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From Ioan Eugen Stan <stan.ieu...@gmail.com>
Subject Re: NoSQL backend for James
Date Tue, 11 Oct 2011 06:14:33 GMT
2011/10/10 Pepijn de Vos <pepijndevos@yahoo.com>:
> Thanks a lot.
>
> On Oct 10, 2011, at 8:24 PM, Ioan Eugen Stan wrote:
>
>> Have patience. You will need it if you wish to complete something.
>> Patience and perseverance or else you'll be just another one who
>> tried.
>
> I don't expect to have it finished by the end of the week, but if I'm still completely
clueless by then, it's just not worth the effort.
> I don't have the ambition to become a James commiter or even a Java dev, I just thought
it would be nice to use CouchDB for my application.
> Somewhere is a point where pragmatism beats learning. There isn't any technical reason
why I can't use JPA.
>>
>>> Can I just copy an existing one and rename stuff? In other words, how are the
modules glued into the whole? How does the server know which class to load? It's not in the
pom.xml, afaict.
>>
>> Not sure what you mean by that. It uses dependency injection provided
>> by Spring framework (and soon Guice) to inject object references into
>> other objects at runtime.
>
> Ah, dependency injection. *googles* So just the fact that I implement the interface is
enough to @autowire it into James?

Yes. The wonders of DI.

>>
>>> The sample config is gone btw: http://james.apache.org/server/3/config-mailbox.html
>>> Do I inherit tests as well? I would imagine that a lot of tests are common to
all mailbox implementations.
>>
>> I think this is because the configuration changed and now it's spring
>> based, and more modular. I see you are very ambitious but I sense you
>> have a lot of catching up. James is complex so give it time, if you
>> expect too much from yourself and fail you will probably be too
>> disappointed.
> Yea, I read a Java book long ago, never did any big projects with it.
>>
>> Make a public repo, commit something and ask if you get stuck. I will
>> try to help when/if I can. I suggest you start with simple
>> implementation that passes some unit tests.
>
> So If I take any mailbox impl, put it in a separate repo, will it work? All sorts of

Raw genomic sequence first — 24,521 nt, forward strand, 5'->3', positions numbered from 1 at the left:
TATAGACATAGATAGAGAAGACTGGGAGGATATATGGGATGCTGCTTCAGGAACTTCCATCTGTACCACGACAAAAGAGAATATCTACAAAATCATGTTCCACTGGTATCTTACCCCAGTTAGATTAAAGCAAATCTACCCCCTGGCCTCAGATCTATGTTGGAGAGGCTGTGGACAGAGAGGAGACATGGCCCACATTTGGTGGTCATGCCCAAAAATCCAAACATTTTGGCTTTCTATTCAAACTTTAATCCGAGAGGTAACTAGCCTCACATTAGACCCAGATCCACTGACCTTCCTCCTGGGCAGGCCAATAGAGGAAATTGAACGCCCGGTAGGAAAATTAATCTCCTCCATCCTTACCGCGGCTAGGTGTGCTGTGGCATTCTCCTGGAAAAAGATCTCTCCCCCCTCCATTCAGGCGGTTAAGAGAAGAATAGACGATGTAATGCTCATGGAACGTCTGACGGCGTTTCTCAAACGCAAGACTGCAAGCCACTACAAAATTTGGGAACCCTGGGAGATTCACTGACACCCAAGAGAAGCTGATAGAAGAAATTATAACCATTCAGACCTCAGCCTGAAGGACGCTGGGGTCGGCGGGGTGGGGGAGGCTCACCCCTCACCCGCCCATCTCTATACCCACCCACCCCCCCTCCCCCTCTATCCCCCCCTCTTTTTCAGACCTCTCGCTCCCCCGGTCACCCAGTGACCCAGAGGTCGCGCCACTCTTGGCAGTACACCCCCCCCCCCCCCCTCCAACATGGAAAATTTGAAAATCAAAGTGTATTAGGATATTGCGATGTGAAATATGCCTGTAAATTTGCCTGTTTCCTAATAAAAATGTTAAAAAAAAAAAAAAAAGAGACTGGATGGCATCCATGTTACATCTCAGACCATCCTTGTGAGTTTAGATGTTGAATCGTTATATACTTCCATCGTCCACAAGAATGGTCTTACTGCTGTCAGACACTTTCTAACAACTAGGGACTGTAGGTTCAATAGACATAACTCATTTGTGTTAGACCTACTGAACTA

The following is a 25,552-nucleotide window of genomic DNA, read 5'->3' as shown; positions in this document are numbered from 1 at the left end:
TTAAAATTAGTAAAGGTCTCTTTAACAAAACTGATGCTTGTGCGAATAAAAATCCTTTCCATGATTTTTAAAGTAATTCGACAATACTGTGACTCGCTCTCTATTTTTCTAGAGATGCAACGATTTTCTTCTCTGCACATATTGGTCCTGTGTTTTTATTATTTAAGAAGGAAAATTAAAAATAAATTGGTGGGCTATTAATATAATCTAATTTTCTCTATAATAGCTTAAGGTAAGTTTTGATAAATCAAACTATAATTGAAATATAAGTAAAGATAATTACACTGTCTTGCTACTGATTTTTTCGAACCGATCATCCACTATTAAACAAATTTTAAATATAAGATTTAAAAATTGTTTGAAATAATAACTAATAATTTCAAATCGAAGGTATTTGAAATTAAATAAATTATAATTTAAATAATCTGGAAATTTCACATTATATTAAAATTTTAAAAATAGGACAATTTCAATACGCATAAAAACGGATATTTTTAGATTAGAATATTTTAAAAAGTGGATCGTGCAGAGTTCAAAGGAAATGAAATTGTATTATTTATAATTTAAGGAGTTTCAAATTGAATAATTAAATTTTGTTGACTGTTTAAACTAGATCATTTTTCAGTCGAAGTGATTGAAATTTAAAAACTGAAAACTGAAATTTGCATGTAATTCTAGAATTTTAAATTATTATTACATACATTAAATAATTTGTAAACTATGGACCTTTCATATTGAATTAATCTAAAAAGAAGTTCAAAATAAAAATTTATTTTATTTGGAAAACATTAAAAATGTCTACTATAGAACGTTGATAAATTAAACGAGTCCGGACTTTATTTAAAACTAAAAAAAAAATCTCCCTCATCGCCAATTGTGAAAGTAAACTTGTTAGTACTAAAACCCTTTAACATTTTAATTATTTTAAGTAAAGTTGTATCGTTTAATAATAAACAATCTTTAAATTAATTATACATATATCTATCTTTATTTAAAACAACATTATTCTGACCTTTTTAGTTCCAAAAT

things refer to the parent pom. I'll put something on github once I figure it out. I think
it'll work out once I get to the point where I can write some code.

Maven download all it's dependencies. Just declare the group and the
artifact and make sure the repository has those (it will complain if
it doesn't find them). If not, find a maven repo that has them and put
it in your pom.

>>
>> See for example the unit tests I did for Mailbox interface in HBase
>> implementation:
>> http://svn.apache.org/repos/asf/james/mailbox/trunk/hbase/src/test/java/org/apache/james/mailbox/hbase/mail/model/HBaseMailboxTest.java
> What I mean with inheriting tests is that these all look very generic. They look like
they could test any mailbox implementation.

Up to some point, they should be generic because they implement an
API. Unit testing is suposed to test methods individually so they
should be quite simple. They have the purpose to keep you from writing
methods that accept or return values out of the accepted range. They
also keep you from introducing bugs in your implementation. Changes in
your method body will affect your tests. If they fail, something is
wrong. either your method, or your test. Having good tests is very
important.

Unit tests should especially test for boundary values (null, negatives, 0, etc).

-- 
Ioan Eugen Stan
http://ieugen.blogspot.com/

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